Arvind Narayanan, Joanna Huey and Ed Felten have published a paper on the potential for large datasets to be used to identify individuals.They argue that groups releasing data should ‘stop relying on [ad hoc de-identification methods]…as a sufficient privacy protection on its own’ because this makes it impossible to know whether people might be identified through data analysis.
What’s their solution? They say that, at the moment, if an organisation releasing data has used ‘ad hoc’ de-identification methods and taken out information that could identify individuals (personally identifiable information or PII):
the burden of proof falls on privacy advocates to show that the particular datasets are re-identifiable or could cause other harms.
Instead, they suggest that the group releasing data should be required to show that the data does not allow people to be identified or cause harms – a so-called ‘precautionary’ approach. (This doesn’t mean that should be no risk at all, but that it should be balanced against the benefits of releasing the data). Is this realistic for advocacy organisations? Let us know in the comments.
Open government data
They also examine five specific cases for this principle, suggesting that ‘the problem of “what to do about re-identification” unravels once we stop looking for a one-size-fits-all solution’.
Perhaps the most useful for the responsible data community is the case for releasing open data, where, as they say, ‘in most cases there is no ability to opt out of data collection.’ They then assess the risks involved:
- Re-identification worries are minimal because the vast majority of open government datasets do not consist of longitudinal observations of individuals.
- For a variety of datasets ranging from consumer complaints to broadband performance measurement, the data is not intended to track users longitudinally, but it might accidentally enable such tracking if there is enough information about the user in each measurement data point.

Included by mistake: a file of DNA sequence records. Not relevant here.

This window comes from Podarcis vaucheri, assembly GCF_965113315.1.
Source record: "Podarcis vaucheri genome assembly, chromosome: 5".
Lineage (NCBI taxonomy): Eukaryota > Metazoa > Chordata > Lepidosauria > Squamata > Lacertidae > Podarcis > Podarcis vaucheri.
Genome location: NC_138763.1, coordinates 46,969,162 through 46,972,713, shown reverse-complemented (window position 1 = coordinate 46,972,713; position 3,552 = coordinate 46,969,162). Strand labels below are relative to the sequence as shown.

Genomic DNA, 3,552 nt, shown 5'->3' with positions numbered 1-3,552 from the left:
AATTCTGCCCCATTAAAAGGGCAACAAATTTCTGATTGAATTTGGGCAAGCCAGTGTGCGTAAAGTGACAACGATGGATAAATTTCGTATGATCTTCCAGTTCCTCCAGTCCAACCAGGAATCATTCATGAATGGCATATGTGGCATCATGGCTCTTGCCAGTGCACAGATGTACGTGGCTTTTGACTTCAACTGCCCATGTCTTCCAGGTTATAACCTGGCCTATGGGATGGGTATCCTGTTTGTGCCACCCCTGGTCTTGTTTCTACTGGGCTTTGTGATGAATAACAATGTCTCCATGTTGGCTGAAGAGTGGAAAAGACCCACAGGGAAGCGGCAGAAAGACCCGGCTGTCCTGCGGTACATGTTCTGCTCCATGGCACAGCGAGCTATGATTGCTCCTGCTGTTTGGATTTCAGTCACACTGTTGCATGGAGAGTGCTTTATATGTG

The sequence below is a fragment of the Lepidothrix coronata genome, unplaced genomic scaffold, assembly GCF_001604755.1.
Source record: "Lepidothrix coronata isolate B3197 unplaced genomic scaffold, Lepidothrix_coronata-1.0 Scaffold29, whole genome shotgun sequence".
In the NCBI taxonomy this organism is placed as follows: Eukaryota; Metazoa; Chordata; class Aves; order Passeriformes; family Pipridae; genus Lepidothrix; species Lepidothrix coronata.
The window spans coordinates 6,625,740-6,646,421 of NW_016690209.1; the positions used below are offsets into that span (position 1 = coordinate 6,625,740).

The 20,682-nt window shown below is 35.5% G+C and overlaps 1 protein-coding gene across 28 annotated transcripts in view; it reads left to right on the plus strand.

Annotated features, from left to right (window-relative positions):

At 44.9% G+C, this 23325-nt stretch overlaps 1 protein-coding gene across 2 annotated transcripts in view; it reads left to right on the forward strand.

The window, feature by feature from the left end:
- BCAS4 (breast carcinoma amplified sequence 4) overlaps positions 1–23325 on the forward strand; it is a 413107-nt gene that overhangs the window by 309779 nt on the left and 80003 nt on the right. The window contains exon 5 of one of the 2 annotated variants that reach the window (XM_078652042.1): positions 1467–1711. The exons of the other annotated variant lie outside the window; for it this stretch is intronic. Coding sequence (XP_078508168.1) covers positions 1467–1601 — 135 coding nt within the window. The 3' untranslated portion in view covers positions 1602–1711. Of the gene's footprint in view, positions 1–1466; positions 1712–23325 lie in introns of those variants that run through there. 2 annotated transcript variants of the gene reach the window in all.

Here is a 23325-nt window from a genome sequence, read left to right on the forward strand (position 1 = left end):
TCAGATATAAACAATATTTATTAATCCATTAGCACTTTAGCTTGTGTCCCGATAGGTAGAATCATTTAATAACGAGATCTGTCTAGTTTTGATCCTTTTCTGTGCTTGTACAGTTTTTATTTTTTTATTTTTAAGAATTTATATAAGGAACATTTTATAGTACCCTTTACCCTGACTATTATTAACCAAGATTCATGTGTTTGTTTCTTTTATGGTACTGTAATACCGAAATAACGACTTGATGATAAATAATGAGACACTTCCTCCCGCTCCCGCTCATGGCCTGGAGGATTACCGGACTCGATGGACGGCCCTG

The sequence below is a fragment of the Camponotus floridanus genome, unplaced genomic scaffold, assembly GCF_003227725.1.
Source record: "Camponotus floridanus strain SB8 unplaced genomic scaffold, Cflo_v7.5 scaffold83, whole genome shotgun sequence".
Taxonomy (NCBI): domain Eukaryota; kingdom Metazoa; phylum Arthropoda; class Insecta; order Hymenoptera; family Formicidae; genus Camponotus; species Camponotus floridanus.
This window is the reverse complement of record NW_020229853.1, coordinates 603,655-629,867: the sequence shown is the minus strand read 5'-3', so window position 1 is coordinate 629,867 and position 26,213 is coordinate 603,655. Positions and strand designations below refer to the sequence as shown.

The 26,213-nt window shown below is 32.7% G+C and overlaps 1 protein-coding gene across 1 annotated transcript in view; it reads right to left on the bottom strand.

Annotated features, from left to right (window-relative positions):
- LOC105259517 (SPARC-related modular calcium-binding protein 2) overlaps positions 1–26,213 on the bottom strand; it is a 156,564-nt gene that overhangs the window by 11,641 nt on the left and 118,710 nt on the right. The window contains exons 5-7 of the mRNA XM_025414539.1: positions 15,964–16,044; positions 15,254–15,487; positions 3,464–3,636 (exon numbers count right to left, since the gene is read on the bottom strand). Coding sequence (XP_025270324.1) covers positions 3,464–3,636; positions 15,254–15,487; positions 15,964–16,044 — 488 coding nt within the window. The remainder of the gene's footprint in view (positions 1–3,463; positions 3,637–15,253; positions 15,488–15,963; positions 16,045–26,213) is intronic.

- Certain aggregate or low-dimensional government data, such as many of the datasets published by the U.S. Census Bureau, seem to avoid privacy violations fairly well by using statistical disclosure control methodologies.
- However, high-dimensional data [which contains many individual data points for each individual record] is problematic, and there is no reason to expect it cannot be de-anonymized.
The authors then recommend that any group releasing open data implements provable privacy techniques like differential privacy, or wait ‘until provable privacy techniques can be implemented satisfactorily’.
Is this a feasible approach for people using data in the service of social good objectives, who aren’t always familiar with managing large data sets? The Responsible Data Forum is hosting a 90-minute online discussion to introduce basic de-identification strategies, such as perturbation, trimming and psuedonomynization. A small group of practitioners will discuss their limitations, the contexts in which they’re most appropriate, and the expertise and tools required to use them. Join discussion and planning on this and other events: http://lists.theengineroom.org/lists/info/responsible_data.